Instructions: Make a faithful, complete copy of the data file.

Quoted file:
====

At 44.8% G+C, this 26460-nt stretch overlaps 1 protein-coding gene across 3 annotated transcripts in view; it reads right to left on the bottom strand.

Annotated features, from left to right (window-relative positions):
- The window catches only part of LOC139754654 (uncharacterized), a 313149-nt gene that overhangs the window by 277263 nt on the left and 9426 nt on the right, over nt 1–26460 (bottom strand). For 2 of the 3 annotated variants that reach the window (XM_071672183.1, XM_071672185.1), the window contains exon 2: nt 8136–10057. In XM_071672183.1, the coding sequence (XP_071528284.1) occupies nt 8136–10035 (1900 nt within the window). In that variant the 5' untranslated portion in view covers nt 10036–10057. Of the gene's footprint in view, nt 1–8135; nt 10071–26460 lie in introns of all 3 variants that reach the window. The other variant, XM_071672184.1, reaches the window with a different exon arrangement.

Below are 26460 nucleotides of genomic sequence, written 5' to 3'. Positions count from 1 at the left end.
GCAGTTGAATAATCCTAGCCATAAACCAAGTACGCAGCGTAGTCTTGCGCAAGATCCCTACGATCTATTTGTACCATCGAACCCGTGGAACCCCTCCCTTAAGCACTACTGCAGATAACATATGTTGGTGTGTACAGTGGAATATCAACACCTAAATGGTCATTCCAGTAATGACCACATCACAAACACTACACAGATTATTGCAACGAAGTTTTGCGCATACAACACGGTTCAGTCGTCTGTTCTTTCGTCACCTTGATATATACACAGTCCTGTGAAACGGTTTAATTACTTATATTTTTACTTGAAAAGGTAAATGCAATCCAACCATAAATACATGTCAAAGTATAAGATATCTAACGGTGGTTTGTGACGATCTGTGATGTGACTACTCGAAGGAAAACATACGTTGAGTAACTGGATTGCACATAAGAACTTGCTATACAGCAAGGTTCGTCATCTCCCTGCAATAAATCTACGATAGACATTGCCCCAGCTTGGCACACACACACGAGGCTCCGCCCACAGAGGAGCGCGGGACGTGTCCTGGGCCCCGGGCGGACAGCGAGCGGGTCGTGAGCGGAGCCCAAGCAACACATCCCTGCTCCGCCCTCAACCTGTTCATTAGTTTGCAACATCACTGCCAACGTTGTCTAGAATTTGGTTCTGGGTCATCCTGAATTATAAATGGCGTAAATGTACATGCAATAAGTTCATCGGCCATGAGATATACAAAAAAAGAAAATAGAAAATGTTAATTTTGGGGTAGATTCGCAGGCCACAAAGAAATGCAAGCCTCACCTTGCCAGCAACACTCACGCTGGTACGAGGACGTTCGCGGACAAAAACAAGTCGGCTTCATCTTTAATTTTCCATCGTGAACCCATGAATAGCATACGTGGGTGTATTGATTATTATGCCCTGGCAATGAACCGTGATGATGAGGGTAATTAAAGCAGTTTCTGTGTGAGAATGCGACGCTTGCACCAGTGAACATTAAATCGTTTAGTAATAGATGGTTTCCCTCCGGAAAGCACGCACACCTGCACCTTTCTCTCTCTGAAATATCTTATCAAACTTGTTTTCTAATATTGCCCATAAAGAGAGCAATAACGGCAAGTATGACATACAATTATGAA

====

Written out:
At 44.8% G+C, this 26460-nt stretch overlaps 1 protein-coding gene across 3 annotated transcripts in view; it reads right to left on the bottom strand.

Annotated features, from left to right (window-relative positions):
- The window catches only part of LOC139754654 (uncharacterized), a 313149-nt gene that overhangs the window by 277263 nt on the left and 9426 nt on the right, over nt 1–26460 (bottom strand). For 2 of the 3 annotated variants that reach the window (XM_071672183.1, XM_071672185.1), the window contains exon 2: nt 8136–10057. In XM_071672183.1, the coding sequence (XP_071528284.1) occupies nt 8136–10035 (1900 nt within the window). In that variant the 5' untranslated portion in view covers nt 10036–10057. Of the gene's footprint in view, nt 1–8135; nt 10071–26460 lie in introns of all 3 variants that reach the window. The other variant, XM_071672184.1, reaches the window with a different exon arrangement.

Below are 26460 nucleotides of genomic sequence, written 5' to 3'. Positions count from 1 at the left end.
GCAGTTGAATAATCCTAGCCATAAACCAAGTACGCAGCGTAGTCTTGCGCAAGATCCCTACGATCTATTTGTACCATCGAACCCGTGGAACCCCTCCCTTAAGCACTACTGCAGATAACATATGTTGGTGTGTACAGTGGAATATCAACACCTAAATGGTCATTCCAGTAATGACCACATCACAAACACTACACAGATTATTGCAACGAAGTTTTGCGCATACAACACGGTTCAGTCGTCTGTTCTTTCGTCACCTTGATATATACACAGTCCTGTGAAACGGTTTAATTACTTATATTTTTACTTGAAAAGGTAAATGCAATCCAACCATAAATACATGTCAAAGTATAAGATATCTAACGGTGGTTTGTGACGATCTGTGATGTGACTACTCGAAGGAAAACATACGTTGAGTAACTGGATTGCACATAAGAACTTGCTATACAGCAAGGTTCGTCATCTCCCTGCAATAAATCTACGATAGACATTGCCCCAGCTTGGCACACACACACGAGGCTCCGCCCACAGAGGAGCGCGGGACGTGTCCTGGGCCCCGGGCGGACAGCGAGCGGGTCGTGAGCGGAGCCCAAGCAACACATCCCTGCTCCGCCCTCAACCTGTTCATTAGTTTGCAACATCACTGCCAACGTTGTCTAGAATTTGGTTCTGGGTCATCCTGAATTATAAATGGCGTAAATGTACATGCAATAAGTTCATCGGCCATGAGATATACAAAAAAAGAAAATAGAAAATGTTAATTTTGGGGTAGATTCGCAGGCCACAAAGAAATGCAAGCCTCACCTTGCCAGCAACACTCACGCTGGTACGAGGACGTTCGCGGACAAAAACAAGTCGGCTTCATCTTTAATTTTCCATCGTGAACCCATGAATAGCATACGTGGGTGTATTGATTATTATGCCCTGGCAATGAACCGTGATGATGAGGGTAATTAAAGCAGTTTCTGTGTGAGAATGCGACGCTTGCACCAGTGAACATTAAATCGTTTAGTAATAGATGGTTTCCCTCCGGAAAGCACGCACACCTGCACCTTTCTCTCTCTGAAATATCTTATCAAACTTGTTTTCTAATATTGCCCATAAAGAGAGCAATAACGGCAAGTATGACATACAATTATGAA